NJ schools have 6 COVID outbreaks so far: Here’s what that means
Roughly a week into the new year for many schools statewide, there were six active COVID-19 outbreaks in New Jersey schools — involving a combination of 20 staff and students — where transmission of the virus was believed to have been on school grounds.
Two of the outbreaks were in Atlantic County and one each was in Cumberland, Monmouth, Morris and Union counties, state Health Commissioner Judith Persichilli said during a Wednesday state briefing held remotely.
An outbreak is defined as three cases epidemiologically connected, involving individuals not from the same household and who have no other close connections other than the school.
That was increased from the state’s previous standard last year, of two cases believed to have been spread in a school-setting, to align with CDC regulations, state officials confirmed Wednesday.
In addition to outbreaks in schools, a number of districts in the state also are dealing with positive cases reported among students and staff, which were not linked to school spread.
These cases come as all school staff in preschool through high school are under a mandate to either be fully vaccinated against COVID-19 or agree to weekly testing, by Oct. 18.
For the start of the 2021-2022 academic year, all students, educators, staff and visitors also are required to wear face masks inside of school buildings, regardless of vaccination status.
There have been issues with exceptions carved out for indoor situations of “extreme heat,” as has been addressed by school districts and Gov. Phil Murphy’s administration.
The following are some of the most common questions and answers on what active cases and a handful of school outbreaks mean for families nervous about another round of disruption to in-person learning.
If a student or educator shows symptoms that could be COVID-related, do they need to quarantine?
Yes — those with symptoms or those who tested positive for COVID should stay home until at least 10 days have passed since symptom onset and at least 24 hours have passed after resolution of fever without fever reducing medications.
Individuals who test positive for COVID-19 but who are asymptomatic should stay home for 10 days from the positive test result.
What if the student gets swabbed for flu or strep, and that comes back positive — does that change the quarantine span?
Not unless they also get a negative test result for COVID-19 will a student be able to return to school earlier than the 10-day, no-fever guidelines.
If a household family member has COVID-like symptoms or tests positive, do siblings need to stay home, too?
Yes, unvaccinated students or staff who have household members experiencing COVID-19 symptoms should also be excluded from school when those symptoms begin. If the symptomatic household member tests positive for COVID-19, the student/staff member will need to quarantine.
Those who are close contacts of staff or students who test positive for COVID-19 may be considered for a reduced exclusion period based on community transmission levels as follows:
High (orange) exposed close contacts should be excluded from school for 14 days.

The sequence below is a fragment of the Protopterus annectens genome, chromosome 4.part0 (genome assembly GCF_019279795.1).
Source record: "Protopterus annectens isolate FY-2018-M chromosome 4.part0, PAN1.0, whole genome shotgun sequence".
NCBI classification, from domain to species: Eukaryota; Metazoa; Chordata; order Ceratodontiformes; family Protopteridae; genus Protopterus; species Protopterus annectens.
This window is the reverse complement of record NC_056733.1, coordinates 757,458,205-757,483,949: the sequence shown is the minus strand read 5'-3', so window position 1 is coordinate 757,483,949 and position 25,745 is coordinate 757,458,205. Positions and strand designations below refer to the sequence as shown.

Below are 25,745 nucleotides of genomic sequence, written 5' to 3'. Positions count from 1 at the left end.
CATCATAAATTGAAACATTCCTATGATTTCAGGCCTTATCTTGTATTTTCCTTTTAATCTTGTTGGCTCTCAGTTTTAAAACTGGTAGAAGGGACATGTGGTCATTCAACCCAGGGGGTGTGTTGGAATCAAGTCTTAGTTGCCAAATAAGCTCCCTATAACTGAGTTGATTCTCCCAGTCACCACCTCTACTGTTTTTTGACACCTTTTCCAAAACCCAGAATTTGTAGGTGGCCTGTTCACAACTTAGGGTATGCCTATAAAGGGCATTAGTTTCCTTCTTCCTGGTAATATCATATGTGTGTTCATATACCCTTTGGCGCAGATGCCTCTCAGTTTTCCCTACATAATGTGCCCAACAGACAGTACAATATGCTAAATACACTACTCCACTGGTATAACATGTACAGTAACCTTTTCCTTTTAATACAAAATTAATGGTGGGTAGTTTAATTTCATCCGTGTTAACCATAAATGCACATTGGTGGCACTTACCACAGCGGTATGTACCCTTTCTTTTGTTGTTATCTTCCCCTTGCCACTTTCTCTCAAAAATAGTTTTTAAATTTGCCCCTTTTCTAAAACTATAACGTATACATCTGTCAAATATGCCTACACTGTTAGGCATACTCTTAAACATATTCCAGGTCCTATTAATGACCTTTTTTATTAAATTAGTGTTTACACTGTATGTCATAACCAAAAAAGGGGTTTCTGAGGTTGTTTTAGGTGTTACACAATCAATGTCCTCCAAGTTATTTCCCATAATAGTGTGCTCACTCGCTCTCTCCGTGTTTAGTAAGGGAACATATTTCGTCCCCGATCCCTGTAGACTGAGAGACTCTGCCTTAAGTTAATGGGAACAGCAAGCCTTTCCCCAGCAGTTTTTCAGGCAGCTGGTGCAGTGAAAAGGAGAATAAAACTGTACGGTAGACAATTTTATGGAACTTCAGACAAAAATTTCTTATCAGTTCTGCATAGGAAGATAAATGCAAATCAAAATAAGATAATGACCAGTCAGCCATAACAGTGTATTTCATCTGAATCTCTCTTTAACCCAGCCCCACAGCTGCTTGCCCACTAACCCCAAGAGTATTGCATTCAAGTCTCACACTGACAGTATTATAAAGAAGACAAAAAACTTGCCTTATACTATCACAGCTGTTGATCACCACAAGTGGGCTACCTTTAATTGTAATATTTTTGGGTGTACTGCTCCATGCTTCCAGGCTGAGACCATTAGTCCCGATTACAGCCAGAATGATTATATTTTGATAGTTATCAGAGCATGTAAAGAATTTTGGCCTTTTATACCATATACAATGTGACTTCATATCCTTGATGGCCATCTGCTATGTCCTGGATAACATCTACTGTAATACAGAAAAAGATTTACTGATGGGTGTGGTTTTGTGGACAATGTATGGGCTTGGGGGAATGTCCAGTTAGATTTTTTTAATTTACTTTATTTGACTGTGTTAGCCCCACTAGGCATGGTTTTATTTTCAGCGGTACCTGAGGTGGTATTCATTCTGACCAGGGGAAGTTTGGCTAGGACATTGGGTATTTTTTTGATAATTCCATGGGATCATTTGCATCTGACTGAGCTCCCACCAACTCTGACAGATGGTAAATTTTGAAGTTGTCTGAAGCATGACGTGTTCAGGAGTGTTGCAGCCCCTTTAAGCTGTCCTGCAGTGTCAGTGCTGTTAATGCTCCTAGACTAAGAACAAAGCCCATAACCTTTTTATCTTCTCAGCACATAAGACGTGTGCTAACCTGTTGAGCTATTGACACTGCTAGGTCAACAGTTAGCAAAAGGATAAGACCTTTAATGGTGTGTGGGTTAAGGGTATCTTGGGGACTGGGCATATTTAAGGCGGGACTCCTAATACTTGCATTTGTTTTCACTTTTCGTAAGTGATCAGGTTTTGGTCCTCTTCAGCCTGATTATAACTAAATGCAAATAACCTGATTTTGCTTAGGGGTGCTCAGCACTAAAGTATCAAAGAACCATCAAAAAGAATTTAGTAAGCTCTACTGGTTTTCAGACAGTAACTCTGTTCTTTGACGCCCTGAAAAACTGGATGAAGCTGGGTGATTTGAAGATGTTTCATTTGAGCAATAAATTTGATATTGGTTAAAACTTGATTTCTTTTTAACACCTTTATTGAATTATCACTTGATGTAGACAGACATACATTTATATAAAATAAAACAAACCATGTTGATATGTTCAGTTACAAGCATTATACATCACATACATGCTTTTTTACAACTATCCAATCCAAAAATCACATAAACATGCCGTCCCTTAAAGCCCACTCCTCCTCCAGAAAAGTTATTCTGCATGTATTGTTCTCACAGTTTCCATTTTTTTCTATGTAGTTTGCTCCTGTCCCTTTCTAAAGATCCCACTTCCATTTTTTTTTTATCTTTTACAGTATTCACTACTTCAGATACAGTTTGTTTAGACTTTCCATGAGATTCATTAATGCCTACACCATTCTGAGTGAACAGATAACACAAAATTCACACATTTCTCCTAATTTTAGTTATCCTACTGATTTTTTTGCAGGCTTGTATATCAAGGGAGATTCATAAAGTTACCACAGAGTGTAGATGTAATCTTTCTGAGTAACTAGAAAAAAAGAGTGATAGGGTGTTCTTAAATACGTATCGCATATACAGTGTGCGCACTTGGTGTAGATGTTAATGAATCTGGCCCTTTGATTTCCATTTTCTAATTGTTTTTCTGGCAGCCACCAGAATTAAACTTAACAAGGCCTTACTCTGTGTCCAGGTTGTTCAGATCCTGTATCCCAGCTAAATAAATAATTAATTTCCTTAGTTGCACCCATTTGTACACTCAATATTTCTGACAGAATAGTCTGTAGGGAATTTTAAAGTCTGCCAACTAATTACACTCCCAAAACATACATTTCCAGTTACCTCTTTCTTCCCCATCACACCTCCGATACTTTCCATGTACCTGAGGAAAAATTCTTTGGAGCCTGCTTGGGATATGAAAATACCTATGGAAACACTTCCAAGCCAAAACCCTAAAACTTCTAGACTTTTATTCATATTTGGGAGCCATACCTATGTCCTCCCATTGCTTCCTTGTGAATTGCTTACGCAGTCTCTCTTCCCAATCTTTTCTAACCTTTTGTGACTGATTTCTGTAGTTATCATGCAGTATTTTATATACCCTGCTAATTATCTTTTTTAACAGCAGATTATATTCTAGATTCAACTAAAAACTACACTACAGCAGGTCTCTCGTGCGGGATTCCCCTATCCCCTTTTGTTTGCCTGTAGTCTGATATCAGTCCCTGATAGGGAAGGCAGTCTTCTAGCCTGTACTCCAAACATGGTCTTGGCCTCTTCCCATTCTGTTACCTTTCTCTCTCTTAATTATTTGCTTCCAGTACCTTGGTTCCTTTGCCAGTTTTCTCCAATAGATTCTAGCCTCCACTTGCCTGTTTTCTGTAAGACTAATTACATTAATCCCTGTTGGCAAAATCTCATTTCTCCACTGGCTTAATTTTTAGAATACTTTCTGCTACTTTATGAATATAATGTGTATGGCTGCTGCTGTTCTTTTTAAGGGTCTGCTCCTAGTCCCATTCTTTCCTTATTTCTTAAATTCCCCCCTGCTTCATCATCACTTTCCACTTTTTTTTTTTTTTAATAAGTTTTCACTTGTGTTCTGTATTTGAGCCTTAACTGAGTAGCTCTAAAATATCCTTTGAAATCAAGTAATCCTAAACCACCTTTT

Moderate or Low (yellow or green) exposed close contacts should be excluded from school for
10 days — or 7 days with negative test results collected at 5-7 days.
What about classmates of a patient who has COVID-like symptoms or who tests positive — will they all have to quarantine?
It depends on whether or not they were wearing masks, under state guidance, which is based on the August updated CDC guidance for schools.
In the K–12 indoor classroom setting, students who were within 3 to 6 feet of an infected student, where both “correctly wore well-fitting masks the entire time” are an exception to the close contact-basis and do not need to be quarantined.
Adults - including teachers and staff, are not part of that “close contact” exemption.
What about students (12 and older) or educators who are fully vaccinated?
Exposed close contacts who are fully vaccinated and have no COVID-like symptoms do not need to be quarantined or excluded from school. They should be tested if exposed to someone with suspected or confirmed COVID-19, and should still monitor for symptoms for 14 days after exposure.
If they do experience symptoms, they should self-isolate and be tested.
How long does a person need to quarantine for, if considered a close contact exposure to some with suspected or confirmed COVID?
Some timeframes for quarantine are linked to the weekly COVID-19 Activity Level (CALI) report issued by the state.
In a region where activity is high (orange), exposed close contacts should be excluded from school for 14 days.
In regions considered moderate or low (yellow or green), exposed close contacts should be out of school for 10 days (or, a return after 7 days with negative test results, as administered at 5-7 days after exposure).
For the week ending Sept. 4, three regions of the state were at moderate levels while the other three were at high virus activity level.
What about schools that serve medically complex or other high-risk individuals?
The quarantine or isolation period should remain at 14 days after exposure, regardless of the level of community transmission.